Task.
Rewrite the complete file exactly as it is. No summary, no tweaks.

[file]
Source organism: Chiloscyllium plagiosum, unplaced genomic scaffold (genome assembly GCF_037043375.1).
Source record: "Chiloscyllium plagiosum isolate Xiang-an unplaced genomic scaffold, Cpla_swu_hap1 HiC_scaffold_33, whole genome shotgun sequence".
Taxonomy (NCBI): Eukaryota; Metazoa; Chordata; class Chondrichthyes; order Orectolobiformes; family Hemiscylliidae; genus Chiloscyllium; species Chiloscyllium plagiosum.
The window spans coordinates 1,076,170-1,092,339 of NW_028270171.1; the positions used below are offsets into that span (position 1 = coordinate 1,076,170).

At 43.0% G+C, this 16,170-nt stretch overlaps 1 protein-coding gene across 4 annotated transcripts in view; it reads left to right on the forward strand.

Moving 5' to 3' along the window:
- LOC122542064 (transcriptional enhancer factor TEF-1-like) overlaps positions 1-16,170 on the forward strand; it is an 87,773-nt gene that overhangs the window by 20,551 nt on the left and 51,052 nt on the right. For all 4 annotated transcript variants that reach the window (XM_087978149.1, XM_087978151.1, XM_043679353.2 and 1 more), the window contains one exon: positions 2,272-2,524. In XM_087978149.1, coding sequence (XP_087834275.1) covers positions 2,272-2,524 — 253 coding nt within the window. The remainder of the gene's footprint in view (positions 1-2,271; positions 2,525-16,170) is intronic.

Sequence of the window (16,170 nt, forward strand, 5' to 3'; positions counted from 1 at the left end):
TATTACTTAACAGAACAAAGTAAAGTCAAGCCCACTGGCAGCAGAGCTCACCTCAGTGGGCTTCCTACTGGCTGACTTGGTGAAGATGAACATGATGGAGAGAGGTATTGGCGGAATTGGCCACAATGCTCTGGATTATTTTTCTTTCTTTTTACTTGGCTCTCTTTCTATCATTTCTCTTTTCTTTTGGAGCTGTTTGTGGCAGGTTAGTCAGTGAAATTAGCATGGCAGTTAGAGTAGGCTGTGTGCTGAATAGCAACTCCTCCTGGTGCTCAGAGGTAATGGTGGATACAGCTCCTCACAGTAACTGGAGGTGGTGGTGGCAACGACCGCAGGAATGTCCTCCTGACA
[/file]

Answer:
Source organism: Chiloscyllium plagiosum, unplaced genomic scaffold (genome assembly GCF_037043375.1).
Source record: "Chiloscyllium plagiosum isolate Xiang-an unplaced genomic scaffold, Cpla_swu_hap1 HiC_scaffold_33, whole genome shotgun sequence".
Taxonomy (NCBI): Eukaryota; Metazoa; Chordata; class Chondrichthyes; order Orectolobiformes; family Hemiscylliidae; genus Chiloscyllium; species Chiloscyllium plagiosum.
The window spans coordinates 1,076,170-1,092,339 of NW_028270171.1; the positions used below are offsets into that span (position 1 = coordinate 1,076,170).

At 43.0% G+C, this 16,170-nt stretch overlaps 1 protein-coding gene across 4 annotated transcripts in view; it reads left to right on the forward strand.

Moving 5' to 3' along the window:
- LOC122542064 (transcriptional enhancer factor TEF-1-like) overlaps positions 1-16,170 on the forward strand; it is an 87,773-nt gene that overhangs the window by 20,551 nt on the left and 51,052 nt on the right. For all 4 annotated transcript variants that reach the window (XM_087978149.1, XM_087978151.1, XM_043679353.2 and 1 more), the window contains one exon: positions 2,272-2,524. In XM_087978149.1, coding sequence (XP_087834275.1) covers positions 2,272-2,524 — 253 coding nt within the window. The remainder of the gene's footprint in view (positions 1-2,271; positions 2,525-16,170) is intronic.

Sequence of the window (16,170 nt, forward strand, 5' to 3'; positions counted from 1 at the left end):
TATTACTTAACAGAACAAAGTAAAGTCAAGCCCACTGGCAGCAGAGCTCACCTCAGTGGGCTTCCTACTGGCTGACTTGGTGAAGATGAACATGATGGAGAGAGGTATTGGCGGAATTGGCCACAATGCTCTGGATTATTTTTCTTTCTTTTTACTTGGCTCTCTTTCTATCATTTCTCTTTTCTTTTGGAGCTGTTTGTGGCAGGTTAGTCAGTGAAATTAGCATGGCAGTTAGAGTAGGCTGTGTGCTGAATAGCAACTCCTCCTGGTGCTCAGAGGTAATGGTGGATACAGCTCCTCACAGTAACTGGAGGTGGTGGTGGCAACGACCGCAGGAATGTCCTCCTGACA